In the culture of first century Palestine, eating with someone was the sign of an intimate friendship.  With elaborate washing rituals, a general lack of understanding around food born illnesses, reclining on the floor next to each other, and eating without silverware, you can imagine that one might be careful when deciding on what and with whom you are going eat.  When the leadership in Jerusalem hears that Peter has been eating foods considered unclean with people who are considered unclean, we can imagine that they get pretty nervous, pretty quickly.

“Why do you eat with them?”

Peter’s response is a risky one, both in his era and in ours: “The Spirit told me to make no distinction between them and us.”  The tendency to overindulge in frosty cold alcoholic beverages notwithstanding, it seems to me that Peter is suggesting that the Kingdom of God is like Pirates Cove.  It is a place where the only distinction that gets made is between those who choose fries over the delicious onion rings.  People of all socioeconomic stripes gather together and eat with one another, sharing the commonality of our shared status as children of God, enjoying the fruit of God’s good creation on a beautiful piece of sandy back bay beachfront property.  Does your community have a place like Pirates Cove?  A place like Cornelius’ house?  A place where all can come together with the potential energy of the Holy Spirit to change a people and build the kingdom?

Maundy Sunday


Maundy Sunday, or the Fifth Sunday of Easter in Year C, might be my favorite lectionary day of the year.  You get all the Mandatum, with none of the pedilavium, which suits me just fine.  Now granted, the Gospel lesson is weak on details, so a sermon on John 13:31-35 is going to require a good bit of contextualization.  We’re back at the Last Supper, which in John’s Gospel takes place on the day before the day before the Feast of Pentecost.  Jesus is offering his disciples a final set of instructions: preparing them for life without him.  He’s washed their feet.  Judas has realized that things aren’t going to end the way he hopes they would, and has gone off to broker a final deal with the Jewish leadership.  Peter’s has denied that he will thrice deny Jesus, and it is here, in the midst of confusion, frustratoin, anxiety, and not a little bit of dread that Jesus says:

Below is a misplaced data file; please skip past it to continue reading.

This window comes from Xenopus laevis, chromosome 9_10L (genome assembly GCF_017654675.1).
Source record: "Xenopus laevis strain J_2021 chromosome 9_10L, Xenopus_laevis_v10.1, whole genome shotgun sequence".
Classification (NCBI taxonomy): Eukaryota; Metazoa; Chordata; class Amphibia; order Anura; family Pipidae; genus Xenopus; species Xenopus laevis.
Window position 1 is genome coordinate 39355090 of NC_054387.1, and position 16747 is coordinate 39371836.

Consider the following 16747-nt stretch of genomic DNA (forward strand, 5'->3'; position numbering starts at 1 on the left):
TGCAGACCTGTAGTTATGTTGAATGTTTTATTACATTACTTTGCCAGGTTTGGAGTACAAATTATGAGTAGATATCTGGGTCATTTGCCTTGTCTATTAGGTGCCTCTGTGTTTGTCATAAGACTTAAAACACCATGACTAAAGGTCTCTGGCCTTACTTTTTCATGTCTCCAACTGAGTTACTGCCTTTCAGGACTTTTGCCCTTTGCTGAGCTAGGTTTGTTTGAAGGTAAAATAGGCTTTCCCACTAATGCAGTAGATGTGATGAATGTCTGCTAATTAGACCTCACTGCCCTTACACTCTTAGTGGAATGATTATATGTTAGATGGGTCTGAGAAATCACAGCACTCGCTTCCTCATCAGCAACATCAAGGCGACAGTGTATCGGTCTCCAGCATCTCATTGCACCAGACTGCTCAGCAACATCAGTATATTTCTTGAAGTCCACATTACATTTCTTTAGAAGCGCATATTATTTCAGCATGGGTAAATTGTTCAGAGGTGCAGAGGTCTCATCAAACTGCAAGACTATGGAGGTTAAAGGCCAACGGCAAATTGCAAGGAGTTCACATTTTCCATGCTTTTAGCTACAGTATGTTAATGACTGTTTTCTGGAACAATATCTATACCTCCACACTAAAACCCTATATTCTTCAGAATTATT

A new commandment I give you.  That you love one another.

Here again, the preacher has the opportunity to expand on this bare bones story a bit, by explaining that, in fact, there is nothing new about this commandment from Jesus. In the midst of a long list of sexual, ritual, and moral holiness codes, God is very clear in Leviticus 19.18 that our underlying motivation for all of these we should love our neighbors as ourselves.

Given that we will hear this story outside of its usual context on Maundy Thursday, the preacher has a real opportunity to dig deep into what it looks like to follow this mandate from Jesus.  How, in real life, in 2016, in an increasingly polarized America, do we really love one another?  Is it possible to accept this commandment?  New or not, it seems to be as simple as it is impossible to achieve.  What will it take in order to offer the world the sort of love that Jesus gave in his life, death, and resurrection?  Looking back at this Maundy Thursday passage through the lens of the empty tomb will offer our congregations insight into what real agape love looks like.  How does the overwhelming grace of God fit into it all?  What role does the Spirit play in following this commandment.

Sunday’s Gospel lesson is a short passage that seems chock full of heady etherealism, but with some intentionality, a strongly practical sermon on love can be found.  Who knows, it might even be what our people need to hear.